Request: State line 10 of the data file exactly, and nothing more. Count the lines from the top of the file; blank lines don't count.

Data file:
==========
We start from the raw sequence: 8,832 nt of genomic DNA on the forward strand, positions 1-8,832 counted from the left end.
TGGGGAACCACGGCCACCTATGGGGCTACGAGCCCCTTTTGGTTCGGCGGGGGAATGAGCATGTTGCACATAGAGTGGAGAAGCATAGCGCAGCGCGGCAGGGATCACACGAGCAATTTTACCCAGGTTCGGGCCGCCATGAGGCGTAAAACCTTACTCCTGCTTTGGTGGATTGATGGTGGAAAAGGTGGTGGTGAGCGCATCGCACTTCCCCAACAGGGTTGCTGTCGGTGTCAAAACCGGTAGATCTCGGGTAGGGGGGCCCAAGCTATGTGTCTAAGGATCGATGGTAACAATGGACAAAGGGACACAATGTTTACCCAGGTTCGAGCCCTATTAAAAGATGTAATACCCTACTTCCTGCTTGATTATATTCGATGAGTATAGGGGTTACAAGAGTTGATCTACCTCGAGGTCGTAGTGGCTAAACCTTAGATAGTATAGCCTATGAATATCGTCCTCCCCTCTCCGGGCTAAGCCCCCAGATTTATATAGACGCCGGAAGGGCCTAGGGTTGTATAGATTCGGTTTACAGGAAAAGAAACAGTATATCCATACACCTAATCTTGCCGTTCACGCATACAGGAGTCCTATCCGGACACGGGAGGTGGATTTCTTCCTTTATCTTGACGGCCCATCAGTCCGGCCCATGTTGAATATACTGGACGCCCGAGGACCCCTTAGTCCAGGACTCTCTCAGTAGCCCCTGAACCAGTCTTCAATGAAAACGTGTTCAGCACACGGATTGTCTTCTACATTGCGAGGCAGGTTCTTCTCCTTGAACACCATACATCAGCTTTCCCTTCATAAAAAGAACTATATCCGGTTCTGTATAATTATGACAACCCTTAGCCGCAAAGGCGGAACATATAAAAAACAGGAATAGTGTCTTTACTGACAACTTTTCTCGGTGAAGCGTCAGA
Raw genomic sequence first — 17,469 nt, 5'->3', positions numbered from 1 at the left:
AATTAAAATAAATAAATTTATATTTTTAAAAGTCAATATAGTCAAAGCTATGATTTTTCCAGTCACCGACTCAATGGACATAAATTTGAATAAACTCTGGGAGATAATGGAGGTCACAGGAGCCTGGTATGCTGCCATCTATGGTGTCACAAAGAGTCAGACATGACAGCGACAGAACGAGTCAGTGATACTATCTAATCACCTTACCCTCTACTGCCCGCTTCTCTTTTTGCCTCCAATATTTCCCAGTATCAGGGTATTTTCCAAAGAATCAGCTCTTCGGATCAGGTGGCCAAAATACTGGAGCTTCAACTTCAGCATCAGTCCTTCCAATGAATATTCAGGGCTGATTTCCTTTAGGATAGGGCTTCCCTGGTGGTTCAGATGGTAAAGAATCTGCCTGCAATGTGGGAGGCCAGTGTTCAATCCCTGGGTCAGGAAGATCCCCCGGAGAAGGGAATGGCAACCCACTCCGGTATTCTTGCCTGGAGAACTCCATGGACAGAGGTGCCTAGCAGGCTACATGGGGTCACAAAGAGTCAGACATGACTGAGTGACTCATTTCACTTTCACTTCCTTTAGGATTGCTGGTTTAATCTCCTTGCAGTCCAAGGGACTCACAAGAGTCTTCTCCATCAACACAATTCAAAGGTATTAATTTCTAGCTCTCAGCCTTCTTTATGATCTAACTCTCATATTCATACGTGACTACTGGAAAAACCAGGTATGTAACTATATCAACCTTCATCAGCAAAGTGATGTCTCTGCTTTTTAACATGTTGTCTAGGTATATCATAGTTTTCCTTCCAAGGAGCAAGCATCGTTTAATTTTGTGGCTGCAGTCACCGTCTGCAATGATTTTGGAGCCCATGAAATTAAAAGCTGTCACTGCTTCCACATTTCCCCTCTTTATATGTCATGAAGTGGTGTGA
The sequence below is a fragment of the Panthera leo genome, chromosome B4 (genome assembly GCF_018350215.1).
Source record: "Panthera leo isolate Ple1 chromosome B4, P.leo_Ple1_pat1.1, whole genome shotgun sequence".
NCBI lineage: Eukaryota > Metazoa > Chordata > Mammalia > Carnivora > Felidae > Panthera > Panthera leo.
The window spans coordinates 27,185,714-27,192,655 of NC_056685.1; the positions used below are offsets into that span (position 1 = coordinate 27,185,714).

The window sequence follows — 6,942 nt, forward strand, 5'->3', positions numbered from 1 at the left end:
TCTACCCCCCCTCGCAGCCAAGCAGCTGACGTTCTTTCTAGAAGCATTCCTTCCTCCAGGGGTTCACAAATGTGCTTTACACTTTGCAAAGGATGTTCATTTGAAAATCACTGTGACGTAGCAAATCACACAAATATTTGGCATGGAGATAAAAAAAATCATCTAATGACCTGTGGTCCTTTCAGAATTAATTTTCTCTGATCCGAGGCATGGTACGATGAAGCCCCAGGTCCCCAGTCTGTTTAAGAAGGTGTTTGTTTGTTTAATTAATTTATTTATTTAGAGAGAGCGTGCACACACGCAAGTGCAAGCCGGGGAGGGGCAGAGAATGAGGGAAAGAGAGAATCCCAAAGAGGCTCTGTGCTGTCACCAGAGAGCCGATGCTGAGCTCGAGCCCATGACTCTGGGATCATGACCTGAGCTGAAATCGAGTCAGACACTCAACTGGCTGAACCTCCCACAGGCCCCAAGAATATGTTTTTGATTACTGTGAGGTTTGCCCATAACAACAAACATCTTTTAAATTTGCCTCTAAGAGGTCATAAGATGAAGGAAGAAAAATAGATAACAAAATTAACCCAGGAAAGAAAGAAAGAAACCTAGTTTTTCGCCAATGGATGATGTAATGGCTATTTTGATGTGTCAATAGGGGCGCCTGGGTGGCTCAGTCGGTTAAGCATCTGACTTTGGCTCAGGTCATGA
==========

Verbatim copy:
TCTACCCCCCCTCGCAGCCAAGCAGCTGACGTTCTTTCTAGAAGCATTCCTTCCTCCAGGGGTTCACAAATGTGCTTTACACTTTGCAAAGGATGTTCATTTGAAAATCACTGTGACGTAGCAAATCACACAAATATTTGGCATGGAGATAAAAAAAATCATCTAATGACCTGTGGTCCTTTCAGAATTAATTTTCTCTGATCCGAGGCATGGTACGATGAAGCCCCAGGTCCCCAGTCTGTTTAAGAAGGTGTTTGTTTGTTTAATTAATTTATTTATTTAGAGAGAGCGTGCACACACGCAAGTGCAAGCCGGGGAGGGGCAGAGAATGAGGGAAAGAGAGAATCCCAAAGAGGCTCTGTGCTGTCACCAGAGAGCCGATGCTGAGCTCGAGCCCATGACTCTGGGATCATGACCTGAGCTGAAATCGAGTCAGACACTCAACTGGCTGAACCTCCCACAGGCCCCAAGAATATGTTTTTGATTACTGTGAGGTTTGCCCATAACAACAAACATCTTTTAAATTTGCCTCTAAGAGGTCATAAGATGAAGGAAGAAAAATAGATAACAAAATTAACCCAGGAAAGAAAGAAAGAAACCTAGTTTTTCGCCAATGGATGATGTAATGGCTATTTTGATGTGTCAATAGGGGCGCCTGGGTGGCTCAGTCGGTTAAGCATCTGACTTTGGCTCAGGTCATGA